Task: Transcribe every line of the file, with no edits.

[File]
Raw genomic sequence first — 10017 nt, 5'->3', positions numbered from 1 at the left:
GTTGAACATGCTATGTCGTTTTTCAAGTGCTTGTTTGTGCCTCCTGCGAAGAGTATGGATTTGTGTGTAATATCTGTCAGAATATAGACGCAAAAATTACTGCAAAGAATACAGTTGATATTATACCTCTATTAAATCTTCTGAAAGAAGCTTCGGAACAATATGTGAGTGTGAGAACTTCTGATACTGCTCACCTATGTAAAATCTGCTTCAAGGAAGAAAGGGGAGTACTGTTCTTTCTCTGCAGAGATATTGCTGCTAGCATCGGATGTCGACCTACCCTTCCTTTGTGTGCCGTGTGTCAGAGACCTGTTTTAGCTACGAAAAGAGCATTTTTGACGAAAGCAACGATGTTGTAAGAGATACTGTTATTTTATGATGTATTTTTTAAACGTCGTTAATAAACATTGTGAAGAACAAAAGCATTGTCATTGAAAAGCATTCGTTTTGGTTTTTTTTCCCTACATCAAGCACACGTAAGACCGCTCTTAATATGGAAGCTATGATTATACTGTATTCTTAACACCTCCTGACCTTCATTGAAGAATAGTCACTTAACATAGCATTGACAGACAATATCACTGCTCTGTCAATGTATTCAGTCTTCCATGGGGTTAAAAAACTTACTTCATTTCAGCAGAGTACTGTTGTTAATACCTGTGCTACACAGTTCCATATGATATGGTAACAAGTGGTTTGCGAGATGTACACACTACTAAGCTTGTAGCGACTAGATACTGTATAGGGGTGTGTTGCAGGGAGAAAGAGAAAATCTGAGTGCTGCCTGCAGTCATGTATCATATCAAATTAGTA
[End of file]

Raw genomic sequence first — 10017 nt, 5'->3', positions numbered from 1 at the left:
GTTGAACATGCTATGTCGTTTTTCAAGTGCTTGTTTGTGCCTCCTGCGAAGAGTATGGATTTGTGTGTAATATCTGTCAGAATATAGACGCAAAAATTACTGCAAAGAATACAGTTGATATTATACCTCTATTAAATCTTCTGAAAGAAGCTTCGGAACAATATGTGAGTGTGAGAACTTCTGATACTGCTCACCTATGTAAAATCTGCTTCAAGGAAGAAAGGGGAGTACTGTTCTTTCTCTGCAGAGATATTGCTGCTAGCATCGGATGTCGACCTACCCTTCCTTTGTGTGCCGTGTGTCAGAGACCTGTTTTAGCTACGAAAAGAGCATTTTTGACGAAAGCAACGATGTTGTAAGAGATACTGTTATTTTATGATGTATTTTTTAAACGTCGTTAATAAACATTGTGAAGAACAAAAGCATTGTCATTGAAAAGCATTCGTTTTGGTTTTTTTTCCCTACATCAAGCACACGTAAGACCGCTCTTAATATGGAAGCTATGATTATACTGTATTCTTAACACCTCCTGACCTTCATTGAAGAATAGTCACTTAACATAGCATTGACAGACAATATCACTGCTCTGTCAATGTATTCAGTCTTCCATGGGGTTAAAAAACTTACTTCATTTCAGCAGAGTACTGTTGTTAATACCTGTGCTACACAGTTCCATATGATATGGTAACAAGTGGTTTGCGAGATGTACACACTACTAAGCTTGTAGCGACTAGATACTGTATAGGGGTGTGTTGCAGGGAGAAAGAGAAAATCTGAGTGCTGCCTGCAGTCATGTATCATATCAAATTAGTA